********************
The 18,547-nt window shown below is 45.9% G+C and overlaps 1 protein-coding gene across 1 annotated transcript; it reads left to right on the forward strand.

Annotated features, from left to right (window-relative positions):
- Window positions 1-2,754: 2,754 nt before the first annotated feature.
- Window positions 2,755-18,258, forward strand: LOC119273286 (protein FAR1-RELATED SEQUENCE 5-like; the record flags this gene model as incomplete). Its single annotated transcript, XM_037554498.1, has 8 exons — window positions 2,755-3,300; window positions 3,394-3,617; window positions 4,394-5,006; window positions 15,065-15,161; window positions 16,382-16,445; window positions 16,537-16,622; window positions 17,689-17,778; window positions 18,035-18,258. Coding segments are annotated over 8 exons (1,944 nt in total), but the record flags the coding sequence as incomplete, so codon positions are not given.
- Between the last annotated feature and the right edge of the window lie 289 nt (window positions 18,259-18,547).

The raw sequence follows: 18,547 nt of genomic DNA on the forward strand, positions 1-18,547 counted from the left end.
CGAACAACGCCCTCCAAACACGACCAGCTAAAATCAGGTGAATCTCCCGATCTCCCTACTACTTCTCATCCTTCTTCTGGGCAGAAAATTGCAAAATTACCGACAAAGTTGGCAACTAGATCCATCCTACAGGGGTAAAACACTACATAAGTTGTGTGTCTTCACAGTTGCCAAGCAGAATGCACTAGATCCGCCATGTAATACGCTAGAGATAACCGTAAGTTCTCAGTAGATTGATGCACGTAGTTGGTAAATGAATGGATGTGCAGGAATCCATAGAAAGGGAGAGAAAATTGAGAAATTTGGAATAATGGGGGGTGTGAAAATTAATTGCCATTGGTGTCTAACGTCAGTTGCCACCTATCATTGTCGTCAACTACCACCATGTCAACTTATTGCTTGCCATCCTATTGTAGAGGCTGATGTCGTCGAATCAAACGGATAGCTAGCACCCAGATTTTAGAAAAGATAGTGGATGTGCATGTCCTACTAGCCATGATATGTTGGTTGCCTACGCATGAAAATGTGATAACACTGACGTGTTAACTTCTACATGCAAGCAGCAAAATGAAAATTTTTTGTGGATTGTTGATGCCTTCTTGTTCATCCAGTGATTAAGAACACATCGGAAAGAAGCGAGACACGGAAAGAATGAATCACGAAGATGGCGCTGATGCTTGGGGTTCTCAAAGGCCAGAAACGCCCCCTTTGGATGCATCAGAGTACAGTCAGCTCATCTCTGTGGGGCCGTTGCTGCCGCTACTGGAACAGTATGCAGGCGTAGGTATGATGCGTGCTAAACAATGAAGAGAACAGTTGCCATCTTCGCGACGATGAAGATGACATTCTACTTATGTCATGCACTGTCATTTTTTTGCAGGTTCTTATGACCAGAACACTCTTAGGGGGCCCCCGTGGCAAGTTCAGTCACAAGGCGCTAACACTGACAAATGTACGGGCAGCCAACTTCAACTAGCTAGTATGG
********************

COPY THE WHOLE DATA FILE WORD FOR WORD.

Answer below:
The 18,547-nt window shown below is 45.9% G+C and overlaps 1 protein-coding gene across 1 annotated transcript; it reads left to right on the forward strand.

Annotated features, from left to right (window-relative positions):
- Window positions 1-2,754: 2,754 nt before the first annotated feature.
- Window positions 2,755-18,258, forward strand: LOC119273286 (protein FAR1-RELATED SEQUENCE 5-like; the record flags this gene model as incomplete). Its single annotated transcript, XM_037554498.1, has 8 exons — window positions 2,755-3,300; window positions 3,394-3,617; window positions 4,394-5,006; window positions 15,065-15,161; window positions 16,382-16,445; window positions 16,537-16,622; window positions 17,689-17,778; window positions 18,035-18,258. Coding segments are annotated over 8 exons (1,944 nt in total), but the record flags the coding sequence as incomplete, so codon positions are not given.
- Between the last annotated feature and the right edge of the window lie 289 nt (window positions 18,259-18,547).

The raw sequence follows: 18,547 nt of genomic DNA on the forward strand, positions 1-18,547 counted from the left end.
CGAACAACGCCCTCCAAACACGACCAGCTAAAATCAGGTGAATCTCCCGATCTCCCTACTACTTCTCATCCTTCTTCTGGGCAGAAAATTGCAAAATTACCGACAAAGTTGGCAACTAGATCCATCCTACAGGGGTAAAACACTACATAAGTTGTGTGTCTTCACAGTTGCCAAGCAGAATGCACTAGATCCGCCATGTAATACGCTAGAGATAACCGTAAGTTCTCAGTAGATTGATGCACGTAGTTGGTAAATGAATGGATGTGCAGGAATCCATAGAAAGGGAGAGAAAATTGAGAAATTTGGAATAATGGGGGGTGTGAAAATTAATTGCCATTGGTGTCTAACGTCAGTTGCCACCTATCATTGTCGTCAACTACCACCATGTCAACTTATTGCTTGCCATCCTATTGTAGAGGCTGATGTCGTCGAATCAAACGGATAGCTAGCACCCAGATTTTAGAAAAGATAGTGGATGTGCATGTCCTACTAGCCATGATATGTTGGTTGCCTACGCATGAAAATGTGATAACACTGACGTGTTAACTTCTACATGCAAGCAGCAAAATGAAAATTTTTTGTGGATTGTTGATGCCTTCTTGTTCATCCAGTGATTAAGAACACATCGGAAAGAAGCGAGACACGGAAAGAATGAATCACGAAGATGGCGCTGATGCTTGGGGTTCTCAAAGGCCAGAAACGCCCCCTTTGGATGCATCAGAGTACAGTCAGCTCATCTCTGTGGGGCCGTTGCTGCCGCTACTGGAACAGTATGCAGGCGTAGGTATGATGCGTGCTAAACAATGAAGAGAACAGTTGCCATCTTCGCGACGATGAAGATGACATTCTACTTATGTCATGCACTGTCATTTTTTTGCAGGTTCTTATGACCAGAACACTCTTAGGGGGCCCCCGTGGCAAGTTCAGTCACAAGGCGCTAACACTGACAAATGTACGGGCAGCCAACTTCAACTAGCTAGTATGG